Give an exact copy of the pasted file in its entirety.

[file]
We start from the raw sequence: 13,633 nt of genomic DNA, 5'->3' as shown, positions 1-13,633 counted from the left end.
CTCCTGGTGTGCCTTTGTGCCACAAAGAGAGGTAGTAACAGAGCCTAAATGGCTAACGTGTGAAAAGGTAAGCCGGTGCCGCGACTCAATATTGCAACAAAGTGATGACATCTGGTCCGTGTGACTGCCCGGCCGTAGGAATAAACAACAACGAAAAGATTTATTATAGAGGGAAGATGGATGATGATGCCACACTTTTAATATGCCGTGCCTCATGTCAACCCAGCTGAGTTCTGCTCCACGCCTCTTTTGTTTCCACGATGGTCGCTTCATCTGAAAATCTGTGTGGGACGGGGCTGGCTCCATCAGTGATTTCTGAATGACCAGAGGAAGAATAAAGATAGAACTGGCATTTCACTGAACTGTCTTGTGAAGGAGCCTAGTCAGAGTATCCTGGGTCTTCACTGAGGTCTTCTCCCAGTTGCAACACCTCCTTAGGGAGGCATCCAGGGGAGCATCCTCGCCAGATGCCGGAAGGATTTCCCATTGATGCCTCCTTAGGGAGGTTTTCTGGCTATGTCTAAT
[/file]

We start from the raw sequence: 13,633 nt of genomic DNA, 5'->3' as shown, positions 1-13,633 counted from the left end.
CTCCTGGTGTGCCTTTGTGCCACAAAGAGAGGTAGTAACAGAGCCTAAATGGCTAACGTGTGAAAAGGTAAGCCGGTGCCGCGACTCAATATTGCAACAAAGTGATGACATCTGGTCCGTGTGACTGCCCGGCCGTAGGAATAAACAACAACGAAAAGATTTATTATAGAGGGAAGATGGATGATGATGCCACACTTTTAATATGCCGTGCCTCATGTCAACCCAGCTGAGTTCTGCTCCACGCCTCTTTTGTTTCCACGATGGTCGCTTCATCTGAAAATCTGTGTGGGACGGGGCTGGCTCCATCAGTGATTTCTGAATGACCAGAGGAAGAATAAAGATAGAACTGGCATTTCACTGAACTGTCTTGTGAAGGAGCCTAGTCAGAGTATCCTGGGTCTTCACTGAGGTCTTCTCCCAGTTGCAACACCTCCTTAGGGAGGCATCCAGGGGAGCATCCTCGCCAGATGCCGGAAGGATTTCCCATTGATGCCTCCTTAGGGAGGTTTTCTGGCTATGTCTAAT